Thursday, February 19, 2015

Twins by position: Right field

Torri Hunter's hitting improved
after he left the Twins as a free agent
after the 2007 season. 
The most irritating aspect of the Twins offseason is the blithe assertion that Torii Hunter remains a good defensive outfielder.

Hunter, of course, was a perennial Gold Glove center fielder in his first go-around with the Twins. Now he's 39 and has played strictly right field since 2011, when he was with the Angels. The Twins will move Oswaldo Arcia to left to make room for the veteran.

Both Terry Ryan and Paul Molitor, during the press conference at which they paraded the signing, dismissed the defensive metrics that rank Hunter at the very bottom of regular outfielders. And they did so in a manner that suggests that they don't get it.

I am not claiming that the new-age measurements of defensive range and effectiveness are perfect. They aren't. But the flaws in the various systems are, if anything, minimized in the case of Hunter.

The metrics won't tell us much about the Twins shortstop contenders. The most devoted adherents of the metrics say the numbers need time -- three years of regular play. Neither Eduardo Escobar nor Danny Santana have enough time to make the numbers meaningful as an evaluation tool. In their cases, the eyeball test remains necessary.

Hunter is a different case. He has had three years of regular play -- three years of steadily declining proficiency. In 2012, (this is Baseball Info System's runs saved measurement) he was four runs to the good; in 2013, he gave away nine runs; last season, he was 17 runs worse than the average right fielder.

Ryan and Molitor don't care what the numbers say. We watched him play 30 or so games, the new manager said at the press conference, and he made the plays.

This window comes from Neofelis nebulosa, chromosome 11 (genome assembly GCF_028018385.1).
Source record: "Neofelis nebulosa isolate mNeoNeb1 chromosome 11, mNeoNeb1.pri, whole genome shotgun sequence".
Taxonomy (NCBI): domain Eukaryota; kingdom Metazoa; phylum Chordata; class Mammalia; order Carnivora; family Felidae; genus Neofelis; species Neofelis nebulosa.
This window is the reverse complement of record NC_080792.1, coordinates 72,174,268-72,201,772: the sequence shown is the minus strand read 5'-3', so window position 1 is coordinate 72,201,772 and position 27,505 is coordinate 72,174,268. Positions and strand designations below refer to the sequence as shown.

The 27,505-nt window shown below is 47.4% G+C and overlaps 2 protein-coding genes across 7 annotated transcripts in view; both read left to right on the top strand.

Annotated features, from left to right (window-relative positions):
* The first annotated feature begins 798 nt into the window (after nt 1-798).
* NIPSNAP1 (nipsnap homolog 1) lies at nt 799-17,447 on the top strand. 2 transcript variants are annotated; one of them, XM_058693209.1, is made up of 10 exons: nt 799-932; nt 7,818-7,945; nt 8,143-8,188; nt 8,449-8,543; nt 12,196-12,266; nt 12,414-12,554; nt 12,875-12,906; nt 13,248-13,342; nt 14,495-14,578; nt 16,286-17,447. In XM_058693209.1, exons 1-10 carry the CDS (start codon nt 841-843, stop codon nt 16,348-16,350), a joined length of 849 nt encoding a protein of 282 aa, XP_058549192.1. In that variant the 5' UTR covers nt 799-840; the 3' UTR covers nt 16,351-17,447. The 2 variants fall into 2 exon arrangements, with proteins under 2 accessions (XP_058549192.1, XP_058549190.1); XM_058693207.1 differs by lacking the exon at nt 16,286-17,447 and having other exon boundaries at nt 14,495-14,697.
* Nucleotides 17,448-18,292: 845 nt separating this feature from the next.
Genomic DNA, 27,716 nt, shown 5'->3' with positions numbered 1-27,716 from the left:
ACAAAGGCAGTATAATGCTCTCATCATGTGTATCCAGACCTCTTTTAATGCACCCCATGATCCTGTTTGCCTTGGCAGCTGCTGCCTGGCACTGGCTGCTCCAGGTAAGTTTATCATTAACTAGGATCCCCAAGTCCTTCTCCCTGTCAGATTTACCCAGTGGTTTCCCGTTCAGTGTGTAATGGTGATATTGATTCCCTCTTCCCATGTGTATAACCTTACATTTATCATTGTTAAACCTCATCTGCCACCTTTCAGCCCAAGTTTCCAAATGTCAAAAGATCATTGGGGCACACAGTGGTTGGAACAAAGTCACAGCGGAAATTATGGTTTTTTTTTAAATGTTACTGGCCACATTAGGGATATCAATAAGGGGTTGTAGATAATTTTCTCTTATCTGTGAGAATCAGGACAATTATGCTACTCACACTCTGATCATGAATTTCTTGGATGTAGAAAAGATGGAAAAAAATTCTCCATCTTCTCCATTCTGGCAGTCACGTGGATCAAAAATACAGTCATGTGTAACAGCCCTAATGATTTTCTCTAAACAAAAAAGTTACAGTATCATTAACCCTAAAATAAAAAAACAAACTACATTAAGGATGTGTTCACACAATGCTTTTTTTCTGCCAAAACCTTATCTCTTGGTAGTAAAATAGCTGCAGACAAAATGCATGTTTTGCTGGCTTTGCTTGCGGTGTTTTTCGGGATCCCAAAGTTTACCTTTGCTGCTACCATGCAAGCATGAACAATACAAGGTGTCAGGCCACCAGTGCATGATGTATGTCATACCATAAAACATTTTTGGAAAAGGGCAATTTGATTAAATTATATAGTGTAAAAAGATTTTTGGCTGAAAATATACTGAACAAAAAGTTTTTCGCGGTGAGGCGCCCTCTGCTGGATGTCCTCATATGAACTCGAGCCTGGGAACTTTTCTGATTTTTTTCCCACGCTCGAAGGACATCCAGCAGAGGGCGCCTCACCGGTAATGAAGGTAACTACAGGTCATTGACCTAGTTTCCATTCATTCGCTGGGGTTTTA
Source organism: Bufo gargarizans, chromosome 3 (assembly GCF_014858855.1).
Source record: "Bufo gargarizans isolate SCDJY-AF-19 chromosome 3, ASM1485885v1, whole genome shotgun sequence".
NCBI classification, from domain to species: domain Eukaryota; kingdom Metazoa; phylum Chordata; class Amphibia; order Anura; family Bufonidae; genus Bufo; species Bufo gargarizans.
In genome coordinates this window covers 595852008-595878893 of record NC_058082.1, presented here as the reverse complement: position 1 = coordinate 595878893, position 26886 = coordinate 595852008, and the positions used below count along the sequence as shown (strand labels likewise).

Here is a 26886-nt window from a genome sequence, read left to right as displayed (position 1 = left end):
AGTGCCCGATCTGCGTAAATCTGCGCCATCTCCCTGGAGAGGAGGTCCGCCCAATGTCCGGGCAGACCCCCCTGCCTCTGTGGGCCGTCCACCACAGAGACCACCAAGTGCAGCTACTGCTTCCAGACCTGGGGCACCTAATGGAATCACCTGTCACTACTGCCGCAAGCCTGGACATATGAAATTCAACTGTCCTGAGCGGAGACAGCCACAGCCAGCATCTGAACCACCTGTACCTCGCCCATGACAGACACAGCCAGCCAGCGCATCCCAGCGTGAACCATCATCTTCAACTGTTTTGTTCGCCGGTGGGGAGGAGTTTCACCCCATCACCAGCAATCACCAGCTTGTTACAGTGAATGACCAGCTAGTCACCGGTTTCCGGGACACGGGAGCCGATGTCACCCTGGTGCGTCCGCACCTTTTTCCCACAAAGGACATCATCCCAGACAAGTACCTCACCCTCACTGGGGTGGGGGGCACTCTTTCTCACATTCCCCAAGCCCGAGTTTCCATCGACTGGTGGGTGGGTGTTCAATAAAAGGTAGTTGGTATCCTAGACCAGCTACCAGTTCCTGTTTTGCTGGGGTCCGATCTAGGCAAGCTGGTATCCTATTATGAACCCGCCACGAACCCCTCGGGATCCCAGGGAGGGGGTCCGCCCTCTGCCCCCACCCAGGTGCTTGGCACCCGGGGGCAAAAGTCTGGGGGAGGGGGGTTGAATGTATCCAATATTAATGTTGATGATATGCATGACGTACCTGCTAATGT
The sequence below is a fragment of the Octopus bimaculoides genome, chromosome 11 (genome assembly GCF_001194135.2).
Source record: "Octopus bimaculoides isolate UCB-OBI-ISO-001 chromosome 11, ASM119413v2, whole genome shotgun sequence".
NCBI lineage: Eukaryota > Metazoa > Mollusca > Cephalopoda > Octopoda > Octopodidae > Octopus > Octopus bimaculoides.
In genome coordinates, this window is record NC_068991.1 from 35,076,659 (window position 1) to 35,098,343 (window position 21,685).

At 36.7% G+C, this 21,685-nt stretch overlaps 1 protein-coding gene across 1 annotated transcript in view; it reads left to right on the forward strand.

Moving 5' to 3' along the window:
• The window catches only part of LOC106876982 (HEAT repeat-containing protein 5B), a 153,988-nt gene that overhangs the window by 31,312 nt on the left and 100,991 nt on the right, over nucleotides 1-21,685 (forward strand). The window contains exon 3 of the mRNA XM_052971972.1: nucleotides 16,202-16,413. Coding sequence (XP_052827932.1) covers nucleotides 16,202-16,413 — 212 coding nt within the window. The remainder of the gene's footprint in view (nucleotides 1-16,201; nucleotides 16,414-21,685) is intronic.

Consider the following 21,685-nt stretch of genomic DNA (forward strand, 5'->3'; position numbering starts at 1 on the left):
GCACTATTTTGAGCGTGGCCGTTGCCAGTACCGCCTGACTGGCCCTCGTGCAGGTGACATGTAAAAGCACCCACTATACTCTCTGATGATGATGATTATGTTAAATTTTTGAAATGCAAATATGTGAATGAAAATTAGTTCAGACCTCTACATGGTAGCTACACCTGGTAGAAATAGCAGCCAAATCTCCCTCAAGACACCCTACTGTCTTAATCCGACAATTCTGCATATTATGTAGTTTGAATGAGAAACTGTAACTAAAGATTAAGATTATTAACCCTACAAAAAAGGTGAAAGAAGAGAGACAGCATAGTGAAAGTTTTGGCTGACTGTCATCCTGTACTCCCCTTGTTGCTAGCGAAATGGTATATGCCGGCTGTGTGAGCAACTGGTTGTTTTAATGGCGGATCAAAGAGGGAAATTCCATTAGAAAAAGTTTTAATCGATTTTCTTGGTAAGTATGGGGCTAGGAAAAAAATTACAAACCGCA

What the new manager is saying, in effect, is: We trust our subjective judgement in a fraction of the games more than an objective measurement over the full season. That makes little sense to me.

Nor does Ryan's insistence that the Twins outfield defense last year was acceptable or even good. It wasn't. The objective numbers tell us that, of course, but so did the eyeball test. It makes me wonder if the Twins have gone so long playing slow and awkward corner outfielders -- Delmon Young, Jason Kubel, Michael Cuddyer, Josh Willingham, Chris Parmelee, Arcia, Chris Colabello -- that they've lost track of what a good corner outfielder looks like.

Outfield defense was, emphatically, part of the problem last year (and the year before that). The day is long past when Hunter could repair that. He may not look as misplaced in the field as Willingham did, but he will still be part of the problem.

And the problem won't be solved until the general manager and manager acknowledge that there's a problem.

1 comment:

  1. While I am no big fan of bringing Hunter back, in this case Ryan is likely more right about Hunter defensively, than you are. Defensive metrics are often very misleading especially at the margins. There are of important defensive attributes that either not measured by defensive metrics or not measured very well by them. Throwing, positioning, taking good routes, just making the plays you should make, are all things Hunter can still do. Playing half of his games in a park that doesn't require great range will help as well.

    More importantly, Hunter is merely a bridge to the next wave of outfielders. It is entirely possible that 2 of Hicks, Buxton, Rosario will be big league ready at some point this season. Further shortening the amount time Hunter will spend in the Twins outfield. I think all the blogging I have read about the negative effect of Hunter's defense is rather silly. I doubt if he gets to 100 games in the outfield this year, unless the Twins are actually in contention all year AND Hunter is actually providing a good part of the reason they are in contention. Otherwise, I imagine there should be young outfielders pushing him to the bench by the 2nd half of the season.